PrettySize: a .NET library for printing human-readable file sizes

Continuing our promise to open source parts of our libraries and applications where possible, we’ve just released PrettySize, a C# and .NET library for representing file sizes in a human-readable (pretty) format. PrettySize is available for free (MIT-licensed) on GitHub and via NuGet for those that are interested, and forks, contributions, and pull-requests are actively encouraged.1

One of the best benefits of open-sourcing code is that it requires you to take a critical eye to what your code does and how it’s structured. Haphazard code interspersed throughout a dozen different files is cleaned up and re-organized in a way that can only bring benefits all around, from performance to ease-of-use, security, and future maintenance.

In this example, PrettySize went from supporting just a single notation format (2.34 KiB, for example), to supporting output using both base 10 (kilobyte, megabyte, KB, MB) and base 2 (kibibyte, mebibyte, KiB, MiB) units, with support for both abbreviated and unabridged units in the output.

Additionally, open-sourcing PrettySize also brought some performance improvements to bear (although any honest appraisal of the situation would start and end with pointing out that any sort of human-readable formatting is almost always going to be part of a much slower path in the code, namely printing to screen or similar, to an extent that actually forming the human-readable strings in question is going to be of negligible overhead), as the code went from a sequence of if (...) else ... statements like this:

if (size < 1 * (1L << 10))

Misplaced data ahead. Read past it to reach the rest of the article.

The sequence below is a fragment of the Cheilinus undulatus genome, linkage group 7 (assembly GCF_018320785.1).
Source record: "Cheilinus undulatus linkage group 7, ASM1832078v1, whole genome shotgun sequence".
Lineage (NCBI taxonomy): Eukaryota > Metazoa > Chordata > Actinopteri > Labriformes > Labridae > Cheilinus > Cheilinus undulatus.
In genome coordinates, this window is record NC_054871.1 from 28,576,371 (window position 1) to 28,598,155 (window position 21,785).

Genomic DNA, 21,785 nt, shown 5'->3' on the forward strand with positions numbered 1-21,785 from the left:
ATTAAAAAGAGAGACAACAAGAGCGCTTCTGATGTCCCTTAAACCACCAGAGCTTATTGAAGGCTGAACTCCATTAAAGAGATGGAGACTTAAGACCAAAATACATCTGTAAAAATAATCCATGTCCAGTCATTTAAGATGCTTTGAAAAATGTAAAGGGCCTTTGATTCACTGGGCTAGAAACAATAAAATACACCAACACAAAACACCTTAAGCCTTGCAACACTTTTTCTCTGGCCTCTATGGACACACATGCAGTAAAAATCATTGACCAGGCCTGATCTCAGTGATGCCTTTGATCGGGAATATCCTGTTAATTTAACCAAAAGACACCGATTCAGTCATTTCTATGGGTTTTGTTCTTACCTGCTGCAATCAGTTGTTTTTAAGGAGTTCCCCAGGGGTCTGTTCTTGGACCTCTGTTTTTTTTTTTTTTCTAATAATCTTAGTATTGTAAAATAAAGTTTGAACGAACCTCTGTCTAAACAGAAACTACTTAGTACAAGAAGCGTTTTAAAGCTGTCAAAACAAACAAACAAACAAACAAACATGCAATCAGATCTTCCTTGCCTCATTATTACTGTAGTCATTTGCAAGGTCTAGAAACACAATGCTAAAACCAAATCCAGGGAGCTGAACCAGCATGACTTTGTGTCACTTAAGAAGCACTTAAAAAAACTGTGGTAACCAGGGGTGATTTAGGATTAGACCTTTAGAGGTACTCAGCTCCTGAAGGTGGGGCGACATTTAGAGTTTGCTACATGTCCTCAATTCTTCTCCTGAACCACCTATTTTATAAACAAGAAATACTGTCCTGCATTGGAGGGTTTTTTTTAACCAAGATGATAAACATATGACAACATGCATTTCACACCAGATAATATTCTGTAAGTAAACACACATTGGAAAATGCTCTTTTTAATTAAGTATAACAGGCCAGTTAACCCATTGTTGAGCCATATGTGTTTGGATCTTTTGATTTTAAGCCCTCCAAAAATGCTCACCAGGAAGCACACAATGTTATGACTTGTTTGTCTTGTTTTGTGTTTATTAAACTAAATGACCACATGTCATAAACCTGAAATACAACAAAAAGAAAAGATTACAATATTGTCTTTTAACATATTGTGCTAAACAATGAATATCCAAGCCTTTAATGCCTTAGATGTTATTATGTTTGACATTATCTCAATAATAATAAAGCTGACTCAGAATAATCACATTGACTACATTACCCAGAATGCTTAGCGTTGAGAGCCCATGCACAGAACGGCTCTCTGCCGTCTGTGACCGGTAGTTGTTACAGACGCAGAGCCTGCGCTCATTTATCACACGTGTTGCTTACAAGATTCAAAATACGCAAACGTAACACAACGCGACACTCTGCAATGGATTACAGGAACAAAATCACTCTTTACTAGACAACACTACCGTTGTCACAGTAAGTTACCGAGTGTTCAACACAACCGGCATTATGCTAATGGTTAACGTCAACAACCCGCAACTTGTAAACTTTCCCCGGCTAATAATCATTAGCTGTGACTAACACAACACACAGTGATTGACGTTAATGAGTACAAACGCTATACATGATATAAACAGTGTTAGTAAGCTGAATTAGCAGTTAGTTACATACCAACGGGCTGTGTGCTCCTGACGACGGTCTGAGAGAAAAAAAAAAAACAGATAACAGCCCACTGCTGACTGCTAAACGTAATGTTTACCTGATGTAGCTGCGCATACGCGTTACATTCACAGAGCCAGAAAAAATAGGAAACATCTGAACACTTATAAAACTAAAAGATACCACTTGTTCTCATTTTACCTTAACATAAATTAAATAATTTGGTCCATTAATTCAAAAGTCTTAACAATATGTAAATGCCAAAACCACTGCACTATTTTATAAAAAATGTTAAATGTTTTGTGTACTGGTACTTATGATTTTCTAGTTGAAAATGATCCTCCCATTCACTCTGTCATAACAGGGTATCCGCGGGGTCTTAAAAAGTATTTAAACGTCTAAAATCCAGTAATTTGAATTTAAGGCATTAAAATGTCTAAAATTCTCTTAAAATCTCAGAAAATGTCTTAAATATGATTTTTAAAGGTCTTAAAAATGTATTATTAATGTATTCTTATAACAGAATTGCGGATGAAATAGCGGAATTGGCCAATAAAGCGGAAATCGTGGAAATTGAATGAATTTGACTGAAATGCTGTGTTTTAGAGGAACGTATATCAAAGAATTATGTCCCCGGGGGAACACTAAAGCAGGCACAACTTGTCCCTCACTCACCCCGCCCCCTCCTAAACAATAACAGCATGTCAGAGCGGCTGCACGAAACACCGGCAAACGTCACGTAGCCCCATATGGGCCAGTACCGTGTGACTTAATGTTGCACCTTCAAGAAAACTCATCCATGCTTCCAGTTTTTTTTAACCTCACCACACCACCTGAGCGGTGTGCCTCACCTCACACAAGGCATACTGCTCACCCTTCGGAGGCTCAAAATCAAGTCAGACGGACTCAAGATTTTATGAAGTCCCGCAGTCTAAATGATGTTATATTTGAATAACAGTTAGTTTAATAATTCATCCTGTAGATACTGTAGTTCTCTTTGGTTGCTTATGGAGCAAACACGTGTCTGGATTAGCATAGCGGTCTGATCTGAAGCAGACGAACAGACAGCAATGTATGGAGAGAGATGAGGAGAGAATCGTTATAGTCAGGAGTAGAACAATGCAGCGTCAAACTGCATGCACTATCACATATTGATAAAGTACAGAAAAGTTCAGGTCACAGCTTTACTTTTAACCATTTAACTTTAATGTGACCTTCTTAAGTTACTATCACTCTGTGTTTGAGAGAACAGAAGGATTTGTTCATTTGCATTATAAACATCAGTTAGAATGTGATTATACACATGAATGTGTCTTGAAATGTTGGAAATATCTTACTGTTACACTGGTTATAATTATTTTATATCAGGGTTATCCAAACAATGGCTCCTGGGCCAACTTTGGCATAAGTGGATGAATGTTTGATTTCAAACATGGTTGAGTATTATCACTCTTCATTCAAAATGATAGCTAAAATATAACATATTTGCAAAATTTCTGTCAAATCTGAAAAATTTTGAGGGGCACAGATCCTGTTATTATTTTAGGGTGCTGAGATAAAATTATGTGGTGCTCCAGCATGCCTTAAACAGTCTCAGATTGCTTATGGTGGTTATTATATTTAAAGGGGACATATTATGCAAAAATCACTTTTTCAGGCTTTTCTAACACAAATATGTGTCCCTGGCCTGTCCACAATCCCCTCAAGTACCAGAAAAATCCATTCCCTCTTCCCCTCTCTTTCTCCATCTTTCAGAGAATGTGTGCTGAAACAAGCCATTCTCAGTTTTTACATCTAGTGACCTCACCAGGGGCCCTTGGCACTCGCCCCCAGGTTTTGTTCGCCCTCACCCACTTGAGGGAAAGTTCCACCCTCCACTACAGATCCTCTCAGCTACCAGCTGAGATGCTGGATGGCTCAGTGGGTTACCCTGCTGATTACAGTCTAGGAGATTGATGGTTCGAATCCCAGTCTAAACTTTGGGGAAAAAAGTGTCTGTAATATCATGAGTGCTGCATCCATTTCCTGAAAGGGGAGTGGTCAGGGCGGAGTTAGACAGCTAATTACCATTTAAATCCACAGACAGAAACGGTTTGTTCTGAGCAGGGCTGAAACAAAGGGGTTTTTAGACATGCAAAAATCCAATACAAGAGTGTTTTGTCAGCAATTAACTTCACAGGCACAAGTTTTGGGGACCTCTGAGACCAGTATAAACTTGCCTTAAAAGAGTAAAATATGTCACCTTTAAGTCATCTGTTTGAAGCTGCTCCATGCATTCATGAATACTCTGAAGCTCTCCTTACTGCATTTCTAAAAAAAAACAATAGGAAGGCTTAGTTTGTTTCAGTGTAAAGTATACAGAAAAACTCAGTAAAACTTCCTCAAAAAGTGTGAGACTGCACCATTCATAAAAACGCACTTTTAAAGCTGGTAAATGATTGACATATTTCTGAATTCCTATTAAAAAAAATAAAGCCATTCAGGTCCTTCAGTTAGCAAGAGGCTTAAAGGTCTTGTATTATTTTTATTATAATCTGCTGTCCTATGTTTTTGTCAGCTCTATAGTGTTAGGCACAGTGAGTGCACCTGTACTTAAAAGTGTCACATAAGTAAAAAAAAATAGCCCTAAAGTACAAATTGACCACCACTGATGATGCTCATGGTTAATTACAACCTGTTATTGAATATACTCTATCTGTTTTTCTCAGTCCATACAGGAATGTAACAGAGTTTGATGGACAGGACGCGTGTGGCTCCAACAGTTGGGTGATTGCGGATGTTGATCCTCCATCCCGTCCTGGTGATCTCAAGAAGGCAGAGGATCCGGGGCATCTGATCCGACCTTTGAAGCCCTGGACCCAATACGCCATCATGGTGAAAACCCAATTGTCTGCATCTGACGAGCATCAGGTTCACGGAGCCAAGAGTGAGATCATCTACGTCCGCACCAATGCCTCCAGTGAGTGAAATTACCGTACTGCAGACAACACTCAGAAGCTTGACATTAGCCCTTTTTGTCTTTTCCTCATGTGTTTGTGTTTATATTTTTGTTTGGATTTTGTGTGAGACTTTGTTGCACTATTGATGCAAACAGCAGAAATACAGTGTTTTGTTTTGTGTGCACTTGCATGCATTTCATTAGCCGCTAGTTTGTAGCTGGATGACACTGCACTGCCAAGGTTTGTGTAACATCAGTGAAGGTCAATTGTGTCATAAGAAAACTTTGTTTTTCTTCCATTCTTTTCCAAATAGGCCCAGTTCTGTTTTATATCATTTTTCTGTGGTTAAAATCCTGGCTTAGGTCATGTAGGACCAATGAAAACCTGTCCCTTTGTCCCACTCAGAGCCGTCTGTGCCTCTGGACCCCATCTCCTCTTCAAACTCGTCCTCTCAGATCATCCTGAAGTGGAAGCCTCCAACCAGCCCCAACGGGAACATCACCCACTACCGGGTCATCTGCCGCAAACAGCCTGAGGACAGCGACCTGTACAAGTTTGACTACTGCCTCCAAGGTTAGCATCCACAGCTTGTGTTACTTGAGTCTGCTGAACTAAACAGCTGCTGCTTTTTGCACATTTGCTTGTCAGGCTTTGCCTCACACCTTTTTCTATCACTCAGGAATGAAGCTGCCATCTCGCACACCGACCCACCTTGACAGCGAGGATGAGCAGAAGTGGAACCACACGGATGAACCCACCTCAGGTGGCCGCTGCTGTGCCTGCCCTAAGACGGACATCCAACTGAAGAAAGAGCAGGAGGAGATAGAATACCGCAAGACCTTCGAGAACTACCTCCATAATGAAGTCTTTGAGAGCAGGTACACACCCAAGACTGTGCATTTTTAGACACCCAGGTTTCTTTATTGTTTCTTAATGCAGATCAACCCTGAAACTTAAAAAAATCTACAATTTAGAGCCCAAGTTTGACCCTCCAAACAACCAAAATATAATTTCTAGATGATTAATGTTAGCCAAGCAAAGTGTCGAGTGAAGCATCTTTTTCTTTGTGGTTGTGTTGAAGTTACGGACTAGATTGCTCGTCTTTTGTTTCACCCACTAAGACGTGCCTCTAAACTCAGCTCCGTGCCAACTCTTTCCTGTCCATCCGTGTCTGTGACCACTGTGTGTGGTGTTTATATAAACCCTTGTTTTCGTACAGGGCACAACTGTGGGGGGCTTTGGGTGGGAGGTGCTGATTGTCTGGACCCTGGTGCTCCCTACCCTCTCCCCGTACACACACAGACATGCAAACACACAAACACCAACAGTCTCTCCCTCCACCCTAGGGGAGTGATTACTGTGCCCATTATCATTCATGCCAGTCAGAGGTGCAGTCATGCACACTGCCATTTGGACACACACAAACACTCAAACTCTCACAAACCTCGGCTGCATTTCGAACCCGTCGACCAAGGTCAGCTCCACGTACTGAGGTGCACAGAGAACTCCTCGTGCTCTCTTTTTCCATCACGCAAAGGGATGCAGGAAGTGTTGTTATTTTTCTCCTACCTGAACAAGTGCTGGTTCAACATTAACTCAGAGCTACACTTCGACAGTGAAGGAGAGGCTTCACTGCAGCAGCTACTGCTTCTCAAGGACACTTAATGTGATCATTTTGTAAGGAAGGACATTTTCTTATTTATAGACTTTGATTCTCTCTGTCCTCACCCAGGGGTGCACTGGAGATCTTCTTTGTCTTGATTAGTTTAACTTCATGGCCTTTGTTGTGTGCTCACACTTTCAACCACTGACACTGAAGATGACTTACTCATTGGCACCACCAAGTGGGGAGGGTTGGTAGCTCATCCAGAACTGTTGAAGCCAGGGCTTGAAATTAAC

return size + " bytes";
else if (size < 10 * (1L << 10))
    return (size / (1.0 * (1L << 10))).ToString("N2") + " KiB";
else if (size < 100 * (1L << 10))
    return (size / (1.0 * (1L << 10))).ToString("N1") + " KiB";

where conversions of larger file sizes would have to go through each successive test until the matching clause was found, to a binary search performed against a sorted array of match ranges.

While the .NET Framework has included a binary tree-based SortedDictionary since .NET 2.0, it unfortunately does not support “fuzzy” lookups (à la C++’s std::map) where the nearest match can be returned, and so manipulations would be required to incoming sizes before being able to match them against a pre-existing lookup table. On the other hand, Array.BinarySearch will return the (binary, two’s complement) of the closest (higher) match if no exact match was found, letting us create a sorted list of formatting rules for each range, and then find the nearest match to service incoming requests.

In addition to converting numeric file sizes to formatted strings for human-readable representation, PrettySize also includes constants that can be used to make expressing your own size-related calculations easier, with both base 2 and base 10 units (and their abbreviations) exposed.

Some random facts learned in the process:

  • Exabyte is the only base 10 unit that isn’t 8 characters long, throwing a wrench in our code formatting for no good reason;
  • The corresponding base 2 unit, exbibyte, is a bit of an oddly-named unit; although perhaps understandably so since the remainder of the base 2 units all have e as the second letter, and eebibyte is a bit.. difficult to pronounce.

Anyway, that’s all for now. Go ahead and grab PrettySize from NuGet or off of GitHub and make life easier on yourself and your end users’ eyes!

Download: PrettySize 2.1.0

  1. If anyone wants to try their hand at implementing IFormattable, consider this an open invitation. It’s not a functionality we ever needed, but some might find it useful. 

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